(BRITISH, 1853 - 1943)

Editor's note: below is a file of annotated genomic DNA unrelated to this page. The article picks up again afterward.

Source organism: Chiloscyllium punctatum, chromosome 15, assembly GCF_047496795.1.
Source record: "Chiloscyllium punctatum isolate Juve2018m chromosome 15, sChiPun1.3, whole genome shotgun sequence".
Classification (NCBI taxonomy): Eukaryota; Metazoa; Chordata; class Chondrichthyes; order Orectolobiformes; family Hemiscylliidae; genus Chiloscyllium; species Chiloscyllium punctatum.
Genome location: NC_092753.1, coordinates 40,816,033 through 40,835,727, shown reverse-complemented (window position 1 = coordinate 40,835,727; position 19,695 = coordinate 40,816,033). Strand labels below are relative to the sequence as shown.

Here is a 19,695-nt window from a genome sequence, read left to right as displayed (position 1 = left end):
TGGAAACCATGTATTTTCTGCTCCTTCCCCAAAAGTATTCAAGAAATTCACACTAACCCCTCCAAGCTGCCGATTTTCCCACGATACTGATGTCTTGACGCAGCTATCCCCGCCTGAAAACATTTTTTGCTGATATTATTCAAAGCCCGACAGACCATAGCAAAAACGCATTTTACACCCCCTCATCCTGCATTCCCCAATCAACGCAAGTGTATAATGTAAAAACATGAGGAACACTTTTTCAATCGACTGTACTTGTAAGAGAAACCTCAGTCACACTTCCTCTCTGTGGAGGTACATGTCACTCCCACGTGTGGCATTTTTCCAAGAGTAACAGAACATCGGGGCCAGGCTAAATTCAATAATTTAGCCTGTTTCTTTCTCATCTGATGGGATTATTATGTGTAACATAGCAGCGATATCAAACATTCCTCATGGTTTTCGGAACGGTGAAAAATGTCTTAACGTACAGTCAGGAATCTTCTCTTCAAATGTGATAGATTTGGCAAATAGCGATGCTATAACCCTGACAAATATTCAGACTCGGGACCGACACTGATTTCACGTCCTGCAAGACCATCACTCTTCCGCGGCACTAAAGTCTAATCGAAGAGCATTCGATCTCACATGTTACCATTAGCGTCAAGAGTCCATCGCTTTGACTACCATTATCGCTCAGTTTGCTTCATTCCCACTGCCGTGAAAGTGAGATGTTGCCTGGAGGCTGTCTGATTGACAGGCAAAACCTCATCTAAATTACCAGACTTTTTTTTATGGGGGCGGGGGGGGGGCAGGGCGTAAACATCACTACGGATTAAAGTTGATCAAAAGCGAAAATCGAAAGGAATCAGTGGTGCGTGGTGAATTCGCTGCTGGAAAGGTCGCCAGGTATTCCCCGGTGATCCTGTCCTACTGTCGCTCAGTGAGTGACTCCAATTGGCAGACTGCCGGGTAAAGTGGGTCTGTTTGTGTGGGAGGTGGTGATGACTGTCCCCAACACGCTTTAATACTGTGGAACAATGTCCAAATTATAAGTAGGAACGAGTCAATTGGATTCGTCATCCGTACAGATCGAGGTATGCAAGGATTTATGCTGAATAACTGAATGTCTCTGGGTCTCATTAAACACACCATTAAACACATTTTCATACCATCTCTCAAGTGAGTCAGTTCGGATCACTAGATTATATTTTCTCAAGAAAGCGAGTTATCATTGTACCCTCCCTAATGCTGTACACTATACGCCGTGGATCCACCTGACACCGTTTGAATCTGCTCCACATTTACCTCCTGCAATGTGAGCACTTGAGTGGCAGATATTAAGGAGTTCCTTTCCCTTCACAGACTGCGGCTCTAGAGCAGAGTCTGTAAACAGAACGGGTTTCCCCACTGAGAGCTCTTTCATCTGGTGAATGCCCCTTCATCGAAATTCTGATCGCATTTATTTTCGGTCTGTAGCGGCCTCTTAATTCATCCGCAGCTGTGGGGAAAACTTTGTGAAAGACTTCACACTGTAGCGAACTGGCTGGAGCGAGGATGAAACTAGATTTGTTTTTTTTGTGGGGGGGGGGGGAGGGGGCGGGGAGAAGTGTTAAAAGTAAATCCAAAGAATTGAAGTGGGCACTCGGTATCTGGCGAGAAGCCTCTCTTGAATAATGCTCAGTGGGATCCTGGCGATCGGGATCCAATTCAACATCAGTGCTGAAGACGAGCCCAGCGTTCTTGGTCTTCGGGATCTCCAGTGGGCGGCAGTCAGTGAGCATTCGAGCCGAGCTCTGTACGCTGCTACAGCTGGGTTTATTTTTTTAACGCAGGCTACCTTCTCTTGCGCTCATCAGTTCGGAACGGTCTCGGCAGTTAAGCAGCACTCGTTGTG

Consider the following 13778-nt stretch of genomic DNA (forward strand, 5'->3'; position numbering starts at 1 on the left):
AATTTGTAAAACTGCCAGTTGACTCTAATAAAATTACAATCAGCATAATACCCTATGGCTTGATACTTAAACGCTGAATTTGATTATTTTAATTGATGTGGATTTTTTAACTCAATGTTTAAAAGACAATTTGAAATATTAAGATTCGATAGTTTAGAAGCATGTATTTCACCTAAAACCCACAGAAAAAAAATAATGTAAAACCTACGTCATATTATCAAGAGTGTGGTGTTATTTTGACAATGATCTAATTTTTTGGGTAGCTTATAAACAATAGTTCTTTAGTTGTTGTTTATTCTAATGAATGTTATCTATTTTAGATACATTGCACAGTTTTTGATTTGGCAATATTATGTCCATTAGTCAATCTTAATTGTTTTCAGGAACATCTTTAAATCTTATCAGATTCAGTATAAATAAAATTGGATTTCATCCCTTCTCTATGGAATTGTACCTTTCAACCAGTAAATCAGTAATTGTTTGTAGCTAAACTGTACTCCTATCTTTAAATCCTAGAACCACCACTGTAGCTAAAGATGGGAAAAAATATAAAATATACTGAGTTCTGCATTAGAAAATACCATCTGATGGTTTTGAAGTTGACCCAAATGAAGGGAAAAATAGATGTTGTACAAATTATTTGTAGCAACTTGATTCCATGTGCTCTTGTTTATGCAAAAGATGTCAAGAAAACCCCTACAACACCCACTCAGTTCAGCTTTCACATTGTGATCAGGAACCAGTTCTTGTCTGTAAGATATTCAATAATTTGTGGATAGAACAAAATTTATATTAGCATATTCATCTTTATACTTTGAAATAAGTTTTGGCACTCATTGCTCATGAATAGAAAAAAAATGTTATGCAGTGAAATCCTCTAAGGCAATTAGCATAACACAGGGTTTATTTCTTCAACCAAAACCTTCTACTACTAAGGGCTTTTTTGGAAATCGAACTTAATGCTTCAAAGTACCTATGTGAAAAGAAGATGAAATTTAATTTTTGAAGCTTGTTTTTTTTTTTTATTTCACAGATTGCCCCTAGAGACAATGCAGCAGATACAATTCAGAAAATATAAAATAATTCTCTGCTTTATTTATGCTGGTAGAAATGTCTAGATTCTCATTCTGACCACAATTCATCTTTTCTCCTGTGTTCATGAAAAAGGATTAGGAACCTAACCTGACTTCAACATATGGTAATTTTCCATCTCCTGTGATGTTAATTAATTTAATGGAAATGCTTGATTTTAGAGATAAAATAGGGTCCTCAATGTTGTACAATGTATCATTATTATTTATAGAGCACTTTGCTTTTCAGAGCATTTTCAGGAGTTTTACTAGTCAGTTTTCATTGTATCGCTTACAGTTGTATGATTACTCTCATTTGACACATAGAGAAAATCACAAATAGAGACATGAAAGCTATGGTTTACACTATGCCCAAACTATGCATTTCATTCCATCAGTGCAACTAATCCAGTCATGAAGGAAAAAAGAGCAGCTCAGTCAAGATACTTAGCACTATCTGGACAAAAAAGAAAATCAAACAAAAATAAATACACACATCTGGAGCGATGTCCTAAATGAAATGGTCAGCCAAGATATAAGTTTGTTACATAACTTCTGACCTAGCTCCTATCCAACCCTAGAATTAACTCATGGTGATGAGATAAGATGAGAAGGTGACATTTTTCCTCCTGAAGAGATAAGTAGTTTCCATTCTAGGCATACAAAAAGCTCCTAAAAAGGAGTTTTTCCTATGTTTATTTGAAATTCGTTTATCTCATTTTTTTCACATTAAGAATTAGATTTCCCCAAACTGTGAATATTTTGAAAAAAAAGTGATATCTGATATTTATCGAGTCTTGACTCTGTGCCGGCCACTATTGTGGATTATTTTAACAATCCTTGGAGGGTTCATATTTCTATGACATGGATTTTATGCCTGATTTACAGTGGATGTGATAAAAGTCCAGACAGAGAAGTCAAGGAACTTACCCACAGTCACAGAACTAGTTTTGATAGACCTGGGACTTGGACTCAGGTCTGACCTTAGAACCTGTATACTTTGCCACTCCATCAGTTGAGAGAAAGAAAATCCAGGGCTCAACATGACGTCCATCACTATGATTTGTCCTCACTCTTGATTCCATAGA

Frederick Evans began his photographic career in 1898, upon his retirement from bookselling. He became internationally famous for his exquisite platinotype images of architectural subjects, principally English cathedrals, manors, and cloisters. Refusing to manipulate his prints in any way, Evans rendered the cool, massive stone buildings with an unsurpassed grandeur in straightforward contact prints from his plates. He was known to wait hours for the delicate, captivating light so evident in his images. He exhibited and wrote extensively and was widely, if unsuccessfully, imitated. Evans was also the first British photographer whose work Alfred Stieglitz published in Camera Work, his influential journal of photography. He ceased making prints in 1915 when platinum was no longer commercially available.